A while back, in a fit of madness, I signed up for a charity ride called the Growling Beaver. It is for a good cause (the Davis Phinney Foundation for Parkinson’s Disease), as all such rides are, but what interested me was a) that it was relatively small, being restricted to only 150 riders, and b) it had the involvement of the Barry family of framebuilding and Tour de France fame. The ride itself is only 100K, which doesn’t particularly concern me, but this route is advertised as having 3200 feet of climbing. Judging from the course profile, there are two major climbs of about 500 and 700 feet, which I assume means that I’m going to be going up the escarpment twice. The ride is next weekend in a very pretty part of the province near Collingwood, Ontario.
I’ll be riding my Tamarack.
This is a 26″ wheeled bike that I had built up for me for my 40th birthday with the intention of using it for loaded touring. Of course, shortly afterwards family happened, and so the touring did not, and this bike has mostly been consigned to the back of our garage. It’s too bad as it is a beautiful bike, and since it was built by a fellow named Mark Beaver (from Halifax), I thought that this ride would be the perfect occasion for me to get some more mileage on it.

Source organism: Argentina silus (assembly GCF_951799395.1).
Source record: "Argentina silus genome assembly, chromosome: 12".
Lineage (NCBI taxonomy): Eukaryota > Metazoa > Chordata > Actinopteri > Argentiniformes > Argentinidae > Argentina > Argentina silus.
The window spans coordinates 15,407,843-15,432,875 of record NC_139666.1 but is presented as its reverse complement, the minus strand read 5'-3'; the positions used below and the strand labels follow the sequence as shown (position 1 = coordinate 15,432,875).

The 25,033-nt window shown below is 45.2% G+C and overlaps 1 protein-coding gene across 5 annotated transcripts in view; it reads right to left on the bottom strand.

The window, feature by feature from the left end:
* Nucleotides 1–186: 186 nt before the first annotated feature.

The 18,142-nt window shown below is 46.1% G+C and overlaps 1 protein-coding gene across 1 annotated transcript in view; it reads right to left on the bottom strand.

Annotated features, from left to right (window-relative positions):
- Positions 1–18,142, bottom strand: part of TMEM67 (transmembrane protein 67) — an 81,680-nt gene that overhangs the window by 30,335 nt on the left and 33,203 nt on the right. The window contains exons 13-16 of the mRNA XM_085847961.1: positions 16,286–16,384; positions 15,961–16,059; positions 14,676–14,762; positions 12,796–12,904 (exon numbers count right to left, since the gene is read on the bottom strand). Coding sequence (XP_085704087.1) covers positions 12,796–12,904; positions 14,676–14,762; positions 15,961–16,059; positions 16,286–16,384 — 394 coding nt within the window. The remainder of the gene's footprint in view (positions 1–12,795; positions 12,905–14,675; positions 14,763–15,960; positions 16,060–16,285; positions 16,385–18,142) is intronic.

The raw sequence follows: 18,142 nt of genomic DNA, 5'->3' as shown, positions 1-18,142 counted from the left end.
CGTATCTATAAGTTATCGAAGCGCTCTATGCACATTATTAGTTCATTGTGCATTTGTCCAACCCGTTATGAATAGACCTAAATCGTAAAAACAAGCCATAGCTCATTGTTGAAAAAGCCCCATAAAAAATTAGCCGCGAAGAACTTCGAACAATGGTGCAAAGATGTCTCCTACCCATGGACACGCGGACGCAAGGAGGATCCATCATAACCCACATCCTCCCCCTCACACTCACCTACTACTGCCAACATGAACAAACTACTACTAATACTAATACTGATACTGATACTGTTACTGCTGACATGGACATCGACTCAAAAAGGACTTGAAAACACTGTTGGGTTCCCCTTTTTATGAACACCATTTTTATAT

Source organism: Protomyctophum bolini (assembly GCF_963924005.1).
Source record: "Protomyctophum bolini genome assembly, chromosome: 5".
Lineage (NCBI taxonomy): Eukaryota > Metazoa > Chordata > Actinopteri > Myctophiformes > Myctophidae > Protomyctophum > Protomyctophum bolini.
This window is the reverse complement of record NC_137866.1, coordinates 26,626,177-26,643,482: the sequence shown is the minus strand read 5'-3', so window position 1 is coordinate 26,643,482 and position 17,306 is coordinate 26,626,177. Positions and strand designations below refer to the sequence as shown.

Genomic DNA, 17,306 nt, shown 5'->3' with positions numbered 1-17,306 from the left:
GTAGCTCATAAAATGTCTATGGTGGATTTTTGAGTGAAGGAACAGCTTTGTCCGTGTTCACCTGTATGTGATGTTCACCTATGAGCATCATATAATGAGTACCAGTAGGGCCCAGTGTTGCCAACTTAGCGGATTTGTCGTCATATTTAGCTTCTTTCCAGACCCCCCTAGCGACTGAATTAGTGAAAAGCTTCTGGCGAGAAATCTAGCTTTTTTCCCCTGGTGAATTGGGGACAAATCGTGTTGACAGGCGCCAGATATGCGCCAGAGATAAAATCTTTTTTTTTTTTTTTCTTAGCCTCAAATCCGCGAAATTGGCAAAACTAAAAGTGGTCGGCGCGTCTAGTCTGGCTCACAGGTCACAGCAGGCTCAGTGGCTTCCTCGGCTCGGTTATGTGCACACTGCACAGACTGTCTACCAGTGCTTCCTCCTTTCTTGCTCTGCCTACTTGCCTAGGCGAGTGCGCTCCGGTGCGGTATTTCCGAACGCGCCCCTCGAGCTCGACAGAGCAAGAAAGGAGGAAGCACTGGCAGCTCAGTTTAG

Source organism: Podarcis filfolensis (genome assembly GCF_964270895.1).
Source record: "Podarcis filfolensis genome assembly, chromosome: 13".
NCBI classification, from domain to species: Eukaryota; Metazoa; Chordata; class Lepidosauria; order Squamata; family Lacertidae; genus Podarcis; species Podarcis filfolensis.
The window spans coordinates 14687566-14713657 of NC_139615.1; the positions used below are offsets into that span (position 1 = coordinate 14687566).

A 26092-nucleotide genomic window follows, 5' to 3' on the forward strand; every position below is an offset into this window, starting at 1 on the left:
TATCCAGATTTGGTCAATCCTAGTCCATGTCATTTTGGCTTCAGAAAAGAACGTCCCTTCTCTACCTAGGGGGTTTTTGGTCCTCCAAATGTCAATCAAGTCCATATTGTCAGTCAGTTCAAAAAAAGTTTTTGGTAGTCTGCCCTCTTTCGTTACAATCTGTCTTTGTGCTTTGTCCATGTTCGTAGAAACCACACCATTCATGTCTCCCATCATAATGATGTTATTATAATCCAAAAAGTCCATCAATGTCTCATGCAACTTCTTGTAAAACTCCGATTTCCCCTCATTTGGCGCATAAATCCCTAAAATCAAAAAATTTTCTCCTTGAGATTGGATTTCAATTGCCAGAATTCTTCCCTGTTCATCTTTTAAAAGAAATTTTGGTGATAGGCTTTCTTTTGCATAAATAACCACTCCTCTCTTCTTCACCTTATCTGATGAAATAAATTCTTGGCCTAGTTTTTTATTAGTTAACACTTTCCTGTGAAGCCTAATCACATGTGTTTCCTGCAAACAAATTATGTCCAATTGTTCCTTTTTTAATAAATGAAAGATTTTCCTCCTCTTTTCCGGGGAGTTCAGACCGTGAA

The bike itself is a but of a hodgepodge that reflected my interests at the time, with 853 tubing, NOS Prugnat lugs, a Cinelli sloped fork crown. The geometry was cribbed from my RB-1, altered for touring and the smaller wheel size. I specced it with parts that were already old at the time, including Suntour cranks, and a 7 speed Shimano XTR freehub which allowed the rear wheel to have less dish than the 8 speeds that were common at the time. I had a lot of fun picking out all the features on the bike.
Since parts of the ride are on gravel roads, all riders were strongly urged to use wider tires. I had 1 1/4″ Panaracer Paselas on it, but given that both tubes and tires were more than 15 years old, I decided to upgrade to Schwalbe Marathon Racers which are 1.5″ wide and have considerably more volume. Here is the front fender clearance with the old tires.
I also added a GPS, and I dug out an Arkel handlebar bag from the parts bin, but I’m not sure that I’ll use it. Just in case, I added a little top tube bag behind the stem; I’m not that happy with it, but it will probably come in handy.
However, I took advantage of the fact that this bike had an extra shifter on the seat tube that was used to actuate a Union roller dynamo that was mounted behind the BB. The shifter just happened to have the same bolt, and I was going to remove the generator for the ride anyway.
Note that at the time the bike was built, this type of generator was considered state of the art.
With the bike more or less sorted, I’m off to do more work on the engine. I’ll be lucky if I can get another 100K on the bike in the upcoming week.
Wish me luck!